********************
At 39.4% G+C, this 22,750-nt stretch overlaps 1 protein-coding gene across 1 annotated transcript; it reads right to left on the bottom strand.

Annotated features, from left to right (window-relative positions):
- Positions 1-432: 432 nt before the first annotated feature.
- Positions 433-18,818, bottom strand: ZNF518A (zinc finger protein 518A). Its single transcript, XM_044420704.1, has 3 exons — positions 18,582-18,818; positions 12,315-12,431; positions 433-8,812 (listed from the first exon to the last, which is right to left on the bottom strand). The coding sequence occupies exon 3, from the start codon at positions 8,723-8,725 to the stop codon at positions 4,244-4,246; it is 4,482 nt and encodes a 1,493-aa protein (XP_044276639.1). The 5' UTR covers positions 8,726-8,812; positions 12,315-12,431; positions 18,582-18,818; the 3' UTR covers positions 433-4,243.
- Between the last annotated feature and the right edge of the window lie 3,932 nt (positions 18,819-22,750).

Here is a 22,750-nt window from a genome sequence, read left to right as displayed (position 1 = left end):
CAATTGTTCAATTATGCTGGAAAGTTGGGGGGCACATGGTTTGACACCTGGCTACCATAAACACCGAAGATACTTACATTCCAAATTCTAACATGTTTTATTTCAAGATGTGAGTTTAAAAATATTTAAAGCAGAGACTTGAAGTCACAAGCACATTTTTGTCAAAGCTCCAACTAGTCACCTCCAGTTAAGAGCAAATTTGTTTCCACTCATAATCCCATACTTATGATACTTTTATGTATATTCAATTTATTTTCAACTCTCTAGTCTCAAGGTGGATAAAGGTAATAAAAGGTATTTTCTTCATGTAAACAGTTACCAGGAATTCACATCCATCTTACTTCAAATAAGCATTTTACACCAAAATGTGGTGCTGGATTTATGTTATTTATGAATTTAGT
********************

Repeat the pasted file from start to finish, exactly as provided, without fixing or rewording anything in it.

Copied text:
At 39.4% G+C, this 22,750-nt stretch overlaps 1 protein-coding gene across 1 annotated transcript; it reads right to left on the bottom strand.

Annotated features, from left to right (window-relative positions):
- Positions 1-432: 432 nt before the first annotated feature.
- Positions 433-18,818, bottom strand: ZNF518A (zinc finger protein 518A). Its single transcript, XM_044420704.1, has 3 exons — positions 18,582-18,818; positions 12,315-12,431; positions 433-8,812 (listed from the first exon to the last, which is right to left on the bottom strand). The coding sequence occupies exon 3, from the start codon at positions 8,723-8,725 to the stop codon at positions 4,244-4,246; it is 4,482 nt and encodes a 1,493-aa protein (XP_044276639.1). The 5' UTR covers positions 8,726-8,812; positions 12,315-12,431; positions 18,582-18,818; the 3' UTR covers positions 433-4,243.
- Between the last annotated feature and the right edge of the window lie 3,932 nt (positions 18,819-22,750).

Here is a 22,750-nt window from a genome sequence, read left to right as displayed (position 1 = left end):
CAATTGTTCAATTATGCTGGAAAGTTGGGGGGCACATGGTTTGACACCTGGCTACCATAAACACCGAAGATACTTACATTCCAAATTCTAACATGTTTTATTTCAAGATGTGAGTTTAAAAATATTTAAAGCAGAGACTTGAAGTCACAAGCACATTTTTGTCAAAGCTCCAACTAGTCACCTCCAGTTAAGAGCAAATTTGTTTCCACTCATAATCCCATACTTATGATACTTTTATGTATATTCAATTTATTTTCAACTCTCTAGTCTCAAGGTGGATAAAGGTAATAAAAGGTATTTTCTTCATGTAAACAGTTACCAGGAATTCACATCCATCTTACTTCAAATAAGCATTTTACACCAAAATGTGGTGCTGGATTTATGTTATTTATGAATTTAGT